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Star Trek Premieres (1966) Options
Daemon
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Star Trek Premieres (1966)

Though the original Star Trek series was cancelled in its third season, the groundbreaking show—in which William Shatner's memorable Captain Kirk leads the crew of the starship Enterprise—developed a cult following of "Trekkies." Over the next four decades, the influential science-fiction franchise spawned five more Star Trek series, more than 10 feature films, and myriad conventions. Its motto, "to boldly go where no man has gone before," may have been partially copied from what source? More...
ChristopherJohnson
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Historic date!
raghd muhi al-deen
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Star Trek
Also found in: Acronyms.
Star Trek
"Star Trek"
Star Trek movie logo 2009.jpg
Star Trek logo. This variation was first used in the film Star Trek (2009).
Creator Gene Roddenberry
Original work Star Trek: The Original Series (1966)
Films and television
Films

The Motion Picture (1979)
The Wrath of Khan (1982)
The Search for Spock (1984)
The Voyage Home (1986)
The Final Frontier (1989)
The Undiscovered Country (1991)
Generations (1994)
First Contact (1996)
Insurrection (1998)
Nemesis (2002)
Star Trek (2009)
Into Darkness (2013)

Television series

The Original Series (1966–69)
The Animated Series (1973–74)
The Next Generation (1987–1994)
Deep Space Nine (1993–99)
Voyager (1995–2001)
Enterprise (2001–05)

Star Trek is an American science fiction entertainment franchise created by Gene Roddenberry and currently under the ownership of CBS and Paramount.[Note 1] Star Trek: The Original Series and its live action TV spin-off shows, Star Trek: The Next Generation, Star Trek: Deep Space Nine, Star Trek: Voyager and Star Trek: Enterprise as well as the Star Trek film franchise make up the main canon. There has also been Star Trek: The Animated Series.[Note 2]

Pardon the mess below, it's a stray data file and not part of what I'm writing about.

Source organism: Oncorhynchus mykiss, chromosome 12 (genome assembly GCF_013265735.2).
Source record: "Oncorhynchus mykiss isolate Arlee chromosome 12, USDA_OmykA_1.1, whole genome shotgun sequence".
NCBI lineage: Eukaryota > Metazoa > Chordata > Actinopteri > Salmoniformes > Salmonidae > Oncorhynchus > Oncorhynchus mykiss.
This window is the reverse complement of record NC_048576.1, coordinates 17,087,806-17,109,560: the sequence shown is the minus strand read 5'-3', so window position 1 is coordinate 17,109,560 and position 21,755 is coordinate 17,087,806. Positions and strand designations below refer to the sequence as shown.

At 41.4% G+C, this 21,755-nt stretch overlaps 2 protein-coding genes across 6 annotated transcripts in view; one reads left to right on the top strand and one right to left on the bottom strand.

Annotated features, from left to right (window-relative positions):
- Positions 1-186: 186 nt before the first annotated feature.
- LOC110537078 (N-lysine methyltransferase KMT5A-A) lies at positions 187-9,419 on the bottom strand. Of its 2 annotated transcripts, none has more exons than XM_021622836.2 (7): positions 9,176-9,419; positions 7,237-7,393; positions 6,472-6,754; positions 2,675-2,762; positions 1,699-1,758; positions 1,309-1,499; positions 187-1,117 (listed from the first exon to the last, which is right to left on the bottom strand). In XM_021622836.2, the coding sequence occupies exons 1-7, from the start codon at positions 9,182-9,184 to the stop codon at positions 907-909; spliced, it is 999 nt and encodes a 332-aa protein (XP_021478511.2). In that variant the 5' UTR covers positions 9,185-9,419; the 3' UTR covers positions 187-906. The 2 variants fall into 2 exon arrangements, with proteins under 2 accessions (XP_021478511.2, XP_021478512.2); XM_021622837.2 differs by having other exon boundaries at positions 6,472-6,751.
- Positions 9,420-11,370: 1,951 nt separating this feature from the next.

Westerns such as Wagon Train, along with the Horatio Hornblower novels and Gulliver's Travels, inspired Roddenberry when he created the first Star Trek. It followed the interstellar adventures of James T Kirk and the crew of an exploration vessel of a 23rd-century galactic "United Federation of Planets" — the Starship Enterprise. This first series, now referred to as "The Original Series", debuted in 1966 and ran for three seasons on NBC. These adventures continued in the short-lived Star Trek: The Animated Series and six feature films. Four spin-off television series were eventually produced: Star Trek: The Next Generation, followed the crew of a new Starship Enterprise set a century after the original series; Star Trek: Deep Space Nine and Star Trek: Voyager, set contemporaneously with The Next Generation; and Star Trek: Enterprise, set before the original series, in the early days of human interstellar travel. Four additional The Next Generation feature films were produced. In 2009, the prequel of the original series (set in an alternate timeline) Star Trek featuring a new cast portraying younger versions of the crew from the original Enterprise was released. A sequel to this film, Star Trek Into Darkness, premiered on May 16, 2013.